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POSCO, the world’s fifth-largest steelmaker by output, said it has agreed to buy a 15 percent stake in Black Rock Mining for US$7.5 million.

The deal will pave the way for POSCO to secure graphite fines, a material required to make anodes, according to the steelmaker.

Still, POSCO said no specific date has been set for the formal signing of an offtake agreement with the Australia-based graphite producer.

The flag of South Korean steelmaker POSCO (Yonhap)

The flag of South Korean steelmaker POSCO (Yonhap)

An anode is a key material in a battery that preserves lithium coming from the cathode and generates electricity while releasing lithium.

Black Rock Mining has a 100 percent interest in the Mahenge Project in Tanzania, which hosts a multi-generational graphite resource.

The deal comes as POSCO is pushing to lower its heavy reliance on China for graphite to less than 50 percent in the medium to long term.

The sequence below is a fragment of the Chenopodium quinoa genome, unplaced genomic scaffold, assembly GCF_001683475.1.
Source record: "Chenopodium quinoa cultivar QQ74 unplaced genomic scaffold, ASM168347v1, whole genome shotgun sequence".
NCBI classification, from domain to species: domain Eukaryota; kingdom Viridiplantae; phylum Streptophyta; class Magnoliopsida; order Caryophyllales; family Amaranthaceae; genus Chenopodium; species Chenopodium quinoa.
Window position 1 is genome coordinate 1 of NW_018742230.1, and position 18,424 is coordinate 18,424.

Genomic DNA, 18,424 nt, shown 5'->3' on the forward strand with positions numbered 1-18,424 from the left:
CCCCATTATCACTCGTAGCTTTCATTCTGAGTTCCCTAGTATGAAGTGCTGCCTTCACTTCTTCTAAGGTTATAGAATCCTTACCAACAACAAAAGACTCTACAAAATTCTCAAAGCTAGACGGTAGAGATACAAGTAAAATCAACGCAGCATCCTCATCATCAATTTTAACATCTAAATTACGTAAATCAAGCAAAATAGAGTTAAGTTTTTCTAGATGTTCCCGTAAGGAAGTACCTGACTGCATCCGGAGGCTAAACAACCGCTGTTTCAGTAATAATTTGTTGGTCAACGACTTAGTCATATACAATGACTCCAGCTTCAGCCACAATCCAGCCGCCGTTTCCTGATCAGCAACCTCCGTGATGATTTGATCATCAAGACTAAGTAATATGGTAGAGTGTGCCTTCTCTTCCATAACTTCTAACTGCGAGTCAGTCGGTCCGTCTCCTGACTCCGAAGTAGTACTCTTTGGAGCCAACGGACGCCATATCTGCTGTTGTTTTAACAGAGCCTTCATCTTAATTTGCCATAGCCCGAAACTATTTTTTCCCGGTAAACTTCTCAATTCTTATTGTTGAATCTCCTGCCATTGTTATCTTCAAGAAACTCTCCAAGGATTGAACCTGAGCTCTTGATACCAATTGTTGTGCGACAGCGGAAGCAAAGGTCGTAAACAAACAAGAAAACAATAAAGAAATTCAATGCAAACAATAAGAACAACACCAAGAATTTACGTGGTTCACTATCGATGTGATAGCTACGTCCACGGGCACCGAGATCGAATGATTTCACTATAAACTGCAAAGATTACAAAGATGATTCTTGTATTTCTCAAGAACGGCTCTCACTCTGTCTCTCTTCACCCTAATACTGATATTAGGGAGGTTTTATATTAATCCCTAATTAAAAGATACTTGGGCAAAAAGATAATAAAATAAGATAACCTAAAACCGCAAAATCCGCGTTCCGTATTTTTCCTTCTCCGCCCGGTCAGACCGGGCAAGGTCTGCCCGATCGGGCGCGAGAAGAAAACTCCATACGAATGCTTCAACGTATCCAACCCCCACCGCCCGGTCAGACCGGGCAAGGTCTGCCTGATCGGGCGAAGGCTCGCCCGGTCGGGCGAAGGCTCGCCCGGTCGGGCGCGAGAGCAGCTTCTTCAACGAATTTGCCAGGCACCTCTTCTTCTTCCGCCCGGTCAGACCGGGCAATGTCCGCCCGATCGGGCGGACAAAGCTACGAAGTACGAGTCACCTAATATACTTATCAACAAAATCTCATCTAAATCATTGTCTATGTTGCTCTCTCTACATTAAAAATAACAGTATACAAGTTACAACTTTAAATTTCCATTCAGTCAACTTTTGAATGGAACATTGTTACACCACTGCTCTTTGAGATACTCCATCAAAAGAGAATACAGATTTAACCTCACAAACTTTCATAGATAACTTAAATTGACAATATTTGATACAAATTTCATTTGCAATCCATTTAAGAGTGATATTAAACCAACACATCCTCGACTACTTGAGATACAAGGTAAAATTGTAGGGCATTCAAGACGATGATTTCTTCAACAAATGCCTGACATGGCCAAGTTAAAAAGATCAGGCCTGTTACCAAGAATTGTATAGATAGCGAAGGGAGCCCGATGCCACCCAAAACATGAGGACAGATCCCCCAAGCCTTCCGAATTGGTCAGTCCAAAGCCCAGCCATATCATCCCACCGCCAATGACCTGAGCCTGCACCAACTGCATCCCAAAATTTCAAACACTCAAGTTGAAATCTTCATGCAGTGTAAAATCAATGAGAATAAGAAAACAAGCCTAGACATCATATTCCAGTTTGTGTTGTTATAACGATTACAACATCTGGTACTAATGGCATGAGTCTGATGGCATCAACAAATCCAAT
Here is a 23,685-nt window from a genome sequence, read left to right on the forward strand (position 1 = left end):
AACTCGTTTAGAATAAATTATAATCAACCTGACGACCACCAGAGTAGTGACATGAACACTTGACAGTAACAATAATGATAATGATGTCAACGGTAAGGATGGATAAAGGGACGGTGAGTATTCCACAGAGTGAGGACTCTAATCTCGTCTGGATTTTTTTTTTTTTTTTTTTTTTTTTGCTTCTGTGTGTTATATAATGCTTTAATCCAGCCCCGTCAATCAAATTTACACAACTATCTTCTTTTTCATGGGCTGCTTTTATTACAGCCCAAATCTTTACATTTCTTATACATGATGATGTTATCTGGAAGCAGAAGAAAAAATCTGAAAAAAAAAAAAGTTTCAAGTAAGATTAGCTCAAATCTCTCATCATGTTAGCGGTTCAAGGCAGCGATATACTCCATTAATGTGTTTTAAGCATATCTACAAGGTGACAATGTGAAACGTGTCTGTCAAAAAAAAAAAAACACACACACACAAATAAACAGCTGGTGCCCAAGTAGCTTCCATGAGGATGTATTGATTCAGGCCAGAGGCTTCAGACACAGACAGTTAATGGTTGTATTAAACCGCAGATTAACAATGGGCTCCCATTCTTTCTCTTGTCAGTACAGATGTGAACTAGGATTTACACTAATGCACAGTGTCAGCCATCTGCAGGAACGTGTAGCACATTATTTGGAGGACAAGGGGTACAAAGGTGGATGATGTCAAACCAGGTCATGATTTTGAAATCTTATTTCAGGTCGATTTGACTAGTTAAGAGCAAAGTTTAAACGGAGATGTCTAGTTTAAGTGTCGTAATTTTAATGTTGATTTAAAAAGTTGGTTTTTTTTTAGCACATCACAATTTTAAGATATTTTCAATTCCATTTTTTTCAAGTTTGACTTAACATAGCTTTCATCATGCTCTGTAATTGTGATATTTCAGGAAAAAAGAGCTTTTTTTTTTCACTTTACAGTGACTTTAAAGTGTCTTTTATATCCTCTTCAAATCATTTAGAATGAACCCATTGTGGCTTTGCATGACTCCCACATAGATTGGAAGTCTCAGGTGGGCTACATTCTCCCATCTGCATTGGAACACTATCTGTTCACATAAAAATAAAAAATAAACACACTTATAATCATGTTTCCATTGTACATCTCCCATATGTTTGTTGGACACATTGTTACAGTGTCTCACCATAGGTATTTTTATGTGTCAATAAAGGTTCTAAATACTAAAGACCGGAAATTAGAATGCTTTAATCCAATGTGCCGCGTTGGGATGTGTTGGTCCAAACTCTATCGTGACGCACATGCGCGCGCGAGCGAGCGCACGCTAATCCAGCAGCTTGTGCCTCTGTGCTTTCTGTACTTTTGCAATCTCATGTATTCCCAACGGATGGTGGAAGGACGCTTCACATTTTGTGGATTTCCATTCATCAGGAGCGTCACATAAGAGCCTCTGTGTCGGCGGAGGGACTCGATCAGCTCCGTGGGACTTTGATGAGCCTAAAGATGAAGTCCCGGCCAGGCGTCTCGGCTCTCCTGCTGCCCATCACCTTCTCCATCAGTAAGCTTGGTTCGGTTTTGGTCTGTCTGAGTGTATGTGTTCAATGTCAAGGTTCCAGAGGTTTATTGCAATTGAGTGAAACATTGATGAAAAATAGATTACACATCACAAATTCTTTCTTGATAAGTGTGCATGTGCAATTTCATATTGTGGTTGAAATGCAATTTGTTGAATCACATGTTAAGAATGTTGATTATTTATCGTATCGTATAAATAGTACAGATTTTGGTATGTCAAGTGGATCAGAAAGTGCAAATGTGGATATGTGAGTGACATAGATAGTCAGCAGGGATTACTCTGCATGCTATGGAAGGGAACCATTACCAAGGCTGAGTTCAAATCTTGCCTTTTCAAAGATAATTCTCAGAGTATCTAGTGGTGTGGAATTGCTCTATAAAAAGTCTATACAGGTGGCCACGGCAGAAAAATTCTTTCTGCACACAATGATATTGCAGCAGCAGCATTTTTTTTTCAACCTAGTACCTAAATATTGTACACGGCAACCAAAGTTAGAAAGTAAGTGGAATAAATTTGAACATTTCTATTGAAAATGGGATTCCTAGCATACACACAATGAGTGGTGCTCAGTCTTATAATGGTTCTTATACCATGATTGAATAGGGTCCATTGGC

Currently, POSCO imports all of the graphite it uses to produce anodes from China.

POSCO has said it plans to import 220,000 tons of lithium and 100,000 tons of nickel per year by 2030 to ensure its affiliate, POSCO Chemical Co., can produce 400,000 tons of cathodes and 260,000 tons of anodes by 2030.

A cathode is one source of lithium in a lithium-ion battery and is also a key component for electric vehicle (EV) batteries.

POSCO Chemical has said it plans to supply cathodes to EV battery facilities in South Korea, Europe, China and the United States.

The EV battery market has been on a roll as automakers around the world race to go electric and eco-friendly due to tightened regulations on greenhouse gas emissions, which scientists say are to blame for global warming.